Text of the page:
Manufacturing Vaccine Delivery Systems


In early 2020, as part of Project Warp Speed, The Department of Defense funded several pharmaceutical companies to develop a vaccine for COVID-19.  This was well publicized. On a parallel path, but not as well publicized, was a program to manufacture vaccine delivery systems. One of two companies funded by the Department of Defense, to make the vials for COVID was located in Auburn, AL. That summer they launched a $163 million expansion project to ramp up production of its proprietary vial system. To mass produce the vials, the company needed to build special machines, each 130 feet long and armed with sensitive cameras to detect defects or contaminants. The facility was to have 10 production lines, each capable of turning out 15 million vials and syringes per year. Their patented materials science was a combination of a plastic container with a microscopic, thin, undetectable to the naked eye, pure glass coating for biological drugs and vaccines. The syringes were precision molded and up to 15 times more dimensionally consistent than glass, enabling error-free operation with autoinjectors and other drug delivery devices.


The need was great. The schedule was very aggressive. The skills needed were specialized.  The manufacturer began looking for subcontractors to take on the challenge of building their systems.  A third-party company contacted Optimation to be part of a group of systems integrators and fabrication companies to build vaccine delivery machines.  Time was of the essence and Optimation agreed to provide a team of skilled machine builders, millwrights, and electricians to assemble the machines.  The 130-foot-long machines were to be assembled out of six separate modules.  To facilitate the speed of assembly, each integrator would build ten units of the same module.  Optimation’s project manager built his team from full-time staff and recently retired tradesmen who agreed to return to work for special needs. He tracked schedules and staffing carefully and managed the supply chain of parts aggressively. The team worked nights and weekends as needed to meet schedules.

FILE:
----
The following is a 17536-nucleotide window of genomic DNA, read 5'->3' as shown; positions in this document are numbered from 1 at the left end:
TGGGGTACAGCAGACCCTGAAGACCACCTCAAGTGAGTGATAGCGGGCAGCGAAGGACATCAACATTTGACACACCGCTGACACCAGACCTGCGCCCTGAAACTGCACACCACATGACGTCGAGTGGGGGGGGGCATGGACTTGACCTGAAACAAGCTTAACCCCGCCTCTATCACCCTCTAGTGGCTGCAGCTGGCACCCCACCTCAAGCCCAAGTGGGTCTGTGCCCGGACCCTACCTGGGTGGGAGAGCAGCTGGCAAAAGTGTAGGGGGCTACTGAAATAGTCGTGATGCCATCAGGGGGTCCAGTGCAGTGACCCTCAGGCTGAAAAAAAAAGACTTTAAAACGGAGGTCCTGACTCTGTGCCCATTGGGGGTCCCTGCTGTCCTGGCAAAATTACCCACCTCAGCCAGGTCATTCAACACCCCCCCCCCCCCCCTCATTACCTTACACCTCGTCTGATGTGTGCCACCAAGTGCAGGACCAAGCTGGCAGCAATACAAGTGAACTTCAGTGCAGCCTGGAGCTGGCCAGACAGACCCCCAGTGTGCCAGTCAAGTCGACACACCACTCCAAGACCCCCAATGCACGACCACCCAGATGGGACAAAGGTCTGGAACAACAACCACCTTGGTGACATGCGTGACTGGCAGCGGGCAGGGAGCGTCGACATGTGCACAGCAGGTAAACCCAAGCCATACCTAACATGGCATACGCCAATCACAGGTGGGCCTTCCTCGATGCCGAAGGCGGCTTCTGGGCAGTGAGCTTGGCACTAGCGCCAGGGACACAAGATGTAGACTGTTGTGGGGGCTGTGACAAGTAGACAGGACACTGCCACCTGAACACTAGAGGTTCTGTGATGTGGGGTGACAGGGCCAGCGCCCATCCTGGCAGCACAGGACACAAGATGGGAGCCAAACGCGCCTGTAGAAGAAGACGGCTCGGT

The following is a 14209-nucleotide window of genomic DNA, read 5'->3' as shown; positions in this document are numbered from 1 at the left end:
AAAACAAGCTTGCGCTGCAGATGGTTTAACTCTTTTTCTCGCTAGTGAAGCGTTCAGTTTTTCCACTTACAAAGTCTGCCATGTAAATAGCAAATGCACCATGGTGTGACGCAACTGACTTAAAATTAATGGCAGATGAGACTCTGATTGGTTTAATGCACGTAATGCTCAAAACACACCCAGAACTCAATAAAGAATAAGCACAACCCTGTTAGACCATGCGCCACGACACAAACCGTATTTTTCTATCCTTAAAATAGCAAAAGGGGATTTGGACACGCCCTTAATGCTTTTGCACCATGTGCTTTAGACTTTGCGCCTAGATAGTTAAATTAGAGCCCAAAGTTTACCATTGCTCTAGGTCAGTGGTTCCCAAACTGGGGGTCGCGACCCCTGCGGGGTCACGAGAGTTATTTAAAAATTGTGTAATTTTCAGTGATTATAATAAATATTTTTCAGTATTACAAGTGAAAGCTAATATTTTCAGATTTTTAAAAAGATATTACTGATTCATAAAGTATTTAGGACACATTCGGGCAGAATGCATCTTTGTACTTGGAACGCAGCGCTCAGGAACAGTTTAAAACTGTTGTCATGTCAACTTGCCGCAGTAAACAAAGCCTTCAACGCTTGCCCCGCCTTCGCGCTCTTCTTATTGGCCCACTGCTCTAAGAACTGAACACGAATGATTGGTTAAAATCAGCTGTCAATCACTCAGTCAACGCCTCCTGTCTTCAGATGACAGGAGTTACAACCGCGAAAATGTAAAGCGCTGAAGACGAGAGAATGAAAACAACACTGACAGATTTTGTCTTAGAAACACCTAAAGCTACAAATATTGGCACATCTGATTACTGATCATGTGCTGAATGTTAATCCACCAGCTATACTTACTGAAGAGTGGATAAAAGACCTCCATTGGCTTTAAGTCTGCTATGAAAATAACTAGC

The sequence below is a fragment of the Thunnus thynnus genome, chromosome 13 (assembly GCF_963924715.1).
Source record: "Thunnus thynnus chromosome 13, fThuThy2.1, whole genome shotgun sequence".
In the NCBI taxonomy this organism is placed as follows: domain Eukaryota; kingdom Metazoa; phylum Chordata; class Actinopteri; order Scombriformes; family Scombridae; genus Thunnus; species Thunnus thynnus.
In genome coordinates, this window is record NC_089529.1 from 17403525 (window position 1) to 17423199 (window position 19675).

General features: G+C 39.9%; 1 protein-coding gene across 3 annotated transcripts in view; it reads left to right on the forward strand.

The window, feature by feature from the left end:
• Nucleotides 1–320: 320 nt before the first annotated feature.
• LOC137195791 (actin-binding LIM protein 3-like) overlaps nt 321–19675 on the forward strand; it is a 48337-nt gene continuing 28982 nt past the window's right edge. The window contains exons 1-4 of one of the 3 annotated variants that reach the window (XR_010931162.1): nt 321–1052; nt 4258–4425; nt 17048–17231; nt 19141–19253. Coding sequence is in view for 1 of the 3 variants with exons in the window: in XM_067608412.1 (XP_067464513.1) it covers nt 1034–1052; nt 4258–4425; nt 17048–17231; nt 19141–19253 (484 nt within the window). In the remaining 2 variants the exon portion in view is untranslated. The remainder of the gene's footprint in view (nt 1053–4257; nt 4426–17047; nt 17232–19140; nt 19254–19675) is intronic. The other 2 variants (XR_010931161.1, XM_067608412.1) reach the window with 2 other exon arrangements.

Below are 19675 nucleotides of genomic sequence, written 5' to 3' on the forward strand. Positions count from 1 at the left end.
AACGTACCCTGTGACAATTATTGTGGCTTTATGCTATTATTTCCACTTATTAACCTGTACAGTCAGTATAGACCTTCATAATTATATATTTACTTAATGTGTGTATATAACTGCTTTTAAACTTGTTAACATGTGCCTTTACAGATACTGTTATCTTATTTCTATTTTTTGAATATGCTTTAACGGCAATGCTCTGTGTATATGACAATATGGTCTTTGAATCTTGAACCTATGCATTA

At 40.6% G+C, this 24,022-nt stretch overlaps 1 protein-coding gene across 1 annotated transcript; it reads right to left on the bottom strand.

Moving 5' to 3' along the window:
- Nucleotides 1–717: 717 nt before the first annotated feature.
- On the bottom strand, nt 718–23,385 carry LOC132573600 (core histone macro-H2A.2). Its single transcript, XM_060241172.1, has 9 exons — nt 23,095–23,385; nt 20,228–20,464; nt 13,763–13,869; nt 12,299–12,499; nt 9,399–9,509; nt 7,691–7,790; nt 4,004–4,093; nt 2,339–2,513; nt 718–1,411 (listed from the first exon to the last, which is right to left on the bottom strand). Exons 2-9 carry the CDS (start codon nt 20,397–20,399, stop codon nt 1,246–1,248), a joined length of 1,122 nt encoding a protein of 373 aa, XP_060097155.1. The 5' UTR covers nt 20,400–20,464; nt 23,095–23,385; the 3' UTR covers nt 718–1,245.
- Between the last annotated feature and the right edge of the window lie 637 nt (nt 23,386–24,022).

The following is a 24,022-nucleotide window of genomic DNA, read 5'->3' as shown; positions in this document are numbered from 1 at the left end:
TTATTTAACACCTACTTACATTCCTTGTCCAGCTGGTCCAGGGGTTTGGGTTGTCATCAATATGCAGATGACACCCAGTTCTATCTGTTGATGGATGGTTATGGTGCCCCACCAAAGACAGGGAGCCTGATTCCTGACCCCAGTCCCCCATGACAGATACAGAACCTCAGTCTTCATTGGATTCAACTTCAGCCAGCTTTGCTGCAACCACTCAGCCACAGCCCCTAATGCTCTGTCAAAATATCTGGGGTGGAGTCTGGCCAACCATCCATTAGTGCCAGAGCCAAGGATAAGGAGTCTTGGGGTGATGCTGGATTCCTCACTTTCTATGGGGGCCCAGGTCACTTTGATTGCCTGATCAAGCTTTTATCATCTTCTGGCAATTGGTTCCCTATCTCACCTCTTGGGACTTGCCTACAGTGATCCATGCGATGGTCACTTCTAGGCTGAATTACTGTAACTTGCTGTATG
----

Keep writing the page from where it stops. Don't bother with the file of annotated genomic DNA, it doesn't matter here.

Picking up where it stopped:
Optimation’s team delivered the first of the ten modules within 20 weeks of receiving a purchase order.  The next nine modules were delivered over the next year. Optimation then sent teams of millwrights and electricians to the facility in Auburn, AL to install, maintain, and enhance the vaccine delivery production plant. They worked with local trades to assemble modules from other machine builders into the complete manufacturing lines. Schedules were met, the product was produced, and the vaccine was delivered successfully to hospitals and doctors’ offices. Optimation’s skills and ability to adapt to unique situations and needs were proven.  The results were amazingly successful.

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